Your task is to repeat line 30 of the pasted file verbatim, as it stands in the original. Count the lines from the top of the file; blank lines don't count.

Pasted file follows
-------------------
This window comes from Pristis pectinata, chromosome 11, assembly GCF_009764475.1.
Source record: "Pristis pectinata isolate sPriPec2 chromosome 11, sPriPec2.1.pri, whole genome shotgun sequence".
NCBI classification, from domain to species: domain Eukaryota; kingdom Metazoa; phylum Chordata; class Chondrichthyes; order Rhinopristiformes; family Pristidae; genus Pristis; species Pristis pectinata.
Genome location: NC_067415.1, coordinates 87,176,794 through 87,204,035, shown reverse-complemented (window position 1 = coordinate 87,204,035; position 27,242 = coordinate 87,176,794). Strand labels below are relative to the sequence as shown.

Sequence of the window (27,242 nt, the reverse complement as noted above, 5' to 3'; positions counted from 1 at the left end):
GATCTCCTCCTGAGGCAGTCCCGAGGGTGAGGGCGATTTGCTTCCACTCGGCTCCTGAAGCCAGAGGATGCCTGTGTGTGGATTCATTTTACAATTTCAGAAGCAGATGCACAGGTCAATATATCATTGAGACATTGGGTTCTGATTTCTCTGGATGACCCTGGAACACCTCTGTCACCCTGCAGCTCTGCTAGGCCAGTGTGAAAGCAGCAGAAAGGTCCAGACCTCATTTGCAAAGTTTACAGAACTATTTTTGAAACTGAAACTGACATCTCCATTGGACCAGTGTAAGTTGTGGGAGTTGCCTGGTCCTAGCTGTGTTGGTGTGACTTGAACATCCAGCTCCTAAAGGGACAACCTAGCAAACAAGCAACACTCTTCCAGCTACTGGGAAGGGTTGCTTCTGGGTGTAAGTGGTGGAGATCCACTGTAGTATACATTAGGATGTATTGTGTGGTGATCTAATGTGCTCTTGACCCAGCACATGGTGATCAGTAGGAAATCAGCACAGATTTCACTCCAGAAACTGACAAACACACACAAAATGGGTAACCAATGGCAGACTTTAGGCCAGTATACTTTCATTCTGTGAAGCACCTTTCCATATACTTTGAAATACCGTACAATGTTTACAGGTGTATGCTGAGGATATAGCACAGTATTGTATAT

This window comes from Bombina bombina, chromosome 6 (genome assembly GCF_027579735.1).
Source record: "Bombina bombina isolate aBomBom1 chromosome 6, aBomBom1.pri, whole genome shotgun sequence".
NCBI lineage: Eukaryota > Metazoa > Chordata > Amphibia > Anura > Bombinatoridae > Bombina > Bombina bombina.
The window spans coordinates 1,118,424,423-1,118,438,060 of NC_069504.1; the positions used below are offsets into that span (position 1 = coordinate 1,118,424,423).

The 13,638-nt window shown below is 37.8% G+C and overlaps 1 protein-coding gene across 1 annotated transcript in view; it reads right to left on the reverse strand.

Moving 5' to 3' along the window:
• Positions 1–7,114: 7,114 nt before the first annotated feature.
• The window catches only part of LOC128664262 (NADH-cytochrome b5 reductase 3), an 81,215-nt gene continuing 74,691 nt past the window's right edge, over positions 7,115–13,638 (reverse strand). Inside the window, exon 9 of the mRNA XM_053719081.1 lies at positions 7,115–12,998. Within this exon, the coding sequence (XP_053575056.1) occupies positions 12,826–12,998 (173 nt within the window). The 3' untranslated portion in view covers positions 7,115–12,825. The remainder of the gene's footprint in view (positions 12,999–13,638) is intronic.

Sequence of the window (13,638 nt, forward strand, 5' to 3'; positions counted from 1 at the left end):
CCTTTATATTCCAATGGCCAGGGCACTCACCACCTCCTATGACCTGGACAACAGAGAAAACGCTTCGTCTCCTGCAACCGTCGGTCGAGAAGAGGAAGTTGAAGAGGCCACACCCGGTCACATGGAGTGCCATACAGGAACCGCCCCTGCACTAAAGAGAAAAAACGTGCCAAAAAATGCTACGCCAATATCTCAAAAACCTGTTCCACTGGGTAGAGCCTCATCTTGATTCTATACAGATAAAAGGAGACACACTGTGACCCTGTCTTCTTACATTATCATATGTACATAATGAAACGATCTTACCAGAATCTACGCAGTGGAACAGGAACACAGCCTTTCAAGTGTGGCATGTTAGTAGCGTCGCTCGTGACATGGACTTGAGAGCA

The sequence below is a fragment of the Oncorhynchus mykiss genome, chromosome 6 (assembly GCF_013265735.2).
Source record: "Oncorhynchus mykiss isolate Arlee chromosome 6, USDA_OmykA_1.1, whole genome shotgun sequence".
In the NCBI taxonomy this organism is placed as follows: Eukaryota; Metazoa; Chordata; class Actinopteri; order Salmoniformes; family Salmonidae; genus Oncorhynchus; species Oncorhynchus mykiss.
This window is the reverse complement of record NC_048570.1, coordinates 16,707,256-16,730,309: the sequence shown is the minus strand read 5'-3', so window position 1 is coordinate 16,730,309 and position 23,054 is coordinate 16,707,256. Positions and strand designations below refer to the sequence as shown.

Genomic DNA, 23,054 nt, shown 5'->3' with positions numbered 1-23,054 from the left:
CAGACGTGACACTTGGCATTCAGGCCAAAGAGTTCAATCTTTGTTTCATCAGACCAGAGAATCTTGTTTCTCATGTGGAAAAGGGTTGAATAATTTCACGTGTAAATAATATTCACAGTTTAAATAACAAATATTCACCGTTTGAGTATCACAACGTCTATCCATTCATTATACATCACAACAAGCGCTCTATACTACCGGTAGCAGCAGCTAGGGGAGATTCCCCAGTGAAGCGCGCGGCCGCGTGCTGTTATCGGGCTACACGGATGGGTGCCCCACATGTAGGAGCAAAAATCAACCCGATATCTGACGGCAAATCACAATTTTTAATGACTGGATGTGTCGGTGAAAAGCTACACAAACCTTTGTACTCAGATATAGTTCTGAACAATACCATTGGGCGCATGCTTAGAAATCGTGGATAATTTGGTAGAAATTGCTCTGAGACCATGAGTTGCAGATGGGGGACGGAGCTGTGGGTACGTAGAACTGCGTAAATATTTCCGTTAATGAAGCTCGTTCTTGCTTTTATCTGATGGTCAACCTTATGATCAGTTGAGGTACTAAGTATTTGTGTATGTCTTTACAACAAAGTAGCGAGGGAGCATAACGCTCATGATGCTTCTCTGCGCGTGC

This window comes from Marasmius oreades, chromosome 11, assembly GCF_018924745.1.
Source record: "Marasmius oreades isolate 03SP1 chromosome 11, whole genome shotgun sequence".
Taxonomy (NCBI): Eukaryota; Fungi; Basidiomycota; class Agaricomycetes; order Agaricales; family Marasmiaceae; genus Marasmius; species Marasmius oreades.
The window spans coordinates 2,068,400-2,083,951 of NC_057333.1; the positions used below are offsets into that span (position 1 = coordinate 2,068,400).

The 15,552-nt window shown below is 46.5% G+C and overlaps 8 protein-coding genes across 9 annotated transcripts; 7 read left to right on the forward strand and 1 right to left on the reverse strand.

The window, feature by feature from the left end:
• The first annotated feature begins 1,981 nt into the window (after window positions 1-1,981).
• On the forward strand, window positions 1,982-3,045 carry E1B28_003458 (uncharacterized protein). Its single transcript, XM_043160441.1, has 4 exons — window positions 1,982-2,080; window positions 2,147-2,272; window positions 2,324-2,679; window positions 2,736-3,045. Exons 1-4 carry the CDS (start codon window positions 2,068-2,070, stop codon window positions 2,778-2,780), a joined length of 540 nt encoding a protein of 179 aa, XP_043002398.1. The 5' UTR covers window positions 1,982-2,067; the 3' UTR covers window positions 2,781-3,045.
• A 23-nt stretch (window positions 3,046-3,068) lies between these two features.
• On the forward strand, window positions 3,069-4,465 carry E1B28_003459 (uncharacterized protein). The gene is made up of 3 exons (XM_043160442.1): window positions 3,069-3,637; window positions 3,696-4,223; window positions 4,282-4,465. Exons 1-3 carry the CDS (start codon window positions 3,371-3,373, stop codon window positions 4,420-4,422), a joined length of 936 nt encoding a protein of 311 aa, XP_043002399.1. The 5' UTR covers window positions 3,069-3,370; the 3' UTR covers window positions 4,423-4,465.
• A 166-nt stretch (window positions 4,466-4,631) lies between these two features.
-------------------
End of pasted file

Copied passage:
• On the forward strand, window positions 1,982-3,045 carry E1B28_003458 (uncharacterized protein). Its single transcript, XM_043160441.1, has 4 exons — window positions 1,982-2,080; window positions 2,147-2,272; window positions 2,324-2,679; window positions 2,736-3,045. Exons 1-4 carry the CDS (start codon window positions 2,068-2,070, stop codon window positions 2,778-2,780), a joined length of 540 nt encoding a protein of 179 aa, XP_043002398.1. The 5' UTR covers window positions 1,982-2,067; the 3' UTR covers window positions 2,781-3,045.